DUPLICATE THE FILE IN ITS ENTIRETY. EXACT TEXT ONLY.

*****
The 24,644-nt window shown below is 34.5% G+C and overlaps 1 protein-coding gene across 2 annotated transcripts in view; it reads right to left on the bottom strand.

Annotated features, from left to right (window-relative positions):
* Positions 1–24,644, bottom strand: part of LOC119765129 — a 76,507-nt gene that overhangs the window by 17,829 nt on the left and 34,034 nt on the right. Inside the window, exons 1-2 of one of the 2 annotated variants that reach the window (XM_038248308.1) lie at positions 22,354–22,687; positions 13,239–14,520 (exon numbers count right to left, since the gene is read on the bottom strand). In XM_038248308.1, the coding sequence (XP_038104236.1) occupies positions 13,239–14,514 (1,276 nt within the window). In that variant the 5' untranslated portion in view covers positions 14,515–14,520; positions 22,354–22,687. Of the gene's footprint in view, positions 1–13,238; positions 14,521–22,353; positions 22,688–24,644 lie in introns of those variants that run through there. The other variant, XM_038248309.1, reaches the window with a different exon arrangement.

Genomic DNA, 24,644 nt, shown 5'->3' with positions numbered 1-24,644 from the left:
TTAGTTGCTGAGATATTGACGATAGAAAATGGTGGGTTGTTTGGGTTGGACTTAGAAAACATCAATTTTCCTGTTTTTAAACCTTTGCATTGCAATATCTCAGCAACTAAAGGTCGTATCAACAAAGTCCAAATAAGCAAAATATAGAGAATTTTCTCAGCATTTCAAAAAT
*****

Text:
The 24,644-nt window shown below is 34.5% G+C and overlaps 1 protein-coding gene across 2 annotated transcripts in view; it reads right to left on the bottom strand.

Annotated features, from left to right (window-relative positions):
* Positions 1–24,644, bottom strand: part of LOC119765129 — a 76,507-nt gene that overhangs the window by 17,829 nt on the left and 34,034 nt on the right. Inside the window, exons 1-2 of one of the 2 annotated variants that reach the window (XM_038248308.1) lie at positions 22,354–22,687; positions 13,239–14,520 (exon numbers count right to left, since the gene is read on the bottom strand). In XM_038248308.1, the coding sequence (XP_038104236.1) occupies positions 13,239–14,514 (1,276 nt within the window). In that variant the 5' untranslated portion in view covers positions 14,515–14,520; positions 22,354–22,687. Of the gene's footprint in view, positions 1–13,238; positions 14,521–22,353; positions 22,688–24,644 lie in introns of those variants that run through there. The other variant, XM_038248309.1, reaches the window with a different exon arrangement.

Genomic DNA, 24,644 nt, shown 5'->3' with positions numbered 1-24,644 from the left:
TTAGTTGCTGAGATATTGACGATAGAAAATGGTGGGTTGTTTGGGTTGGACTTAGAAAACATCAATTTTCCTGTTTTTAAACCTTTGCATTGCAATATCTCAGCAACTAAAGGTCGTATCAACAAAGTCCAAATAAGCAAAATATAGAGAATTTTCTCAGCATTTCAAAAAT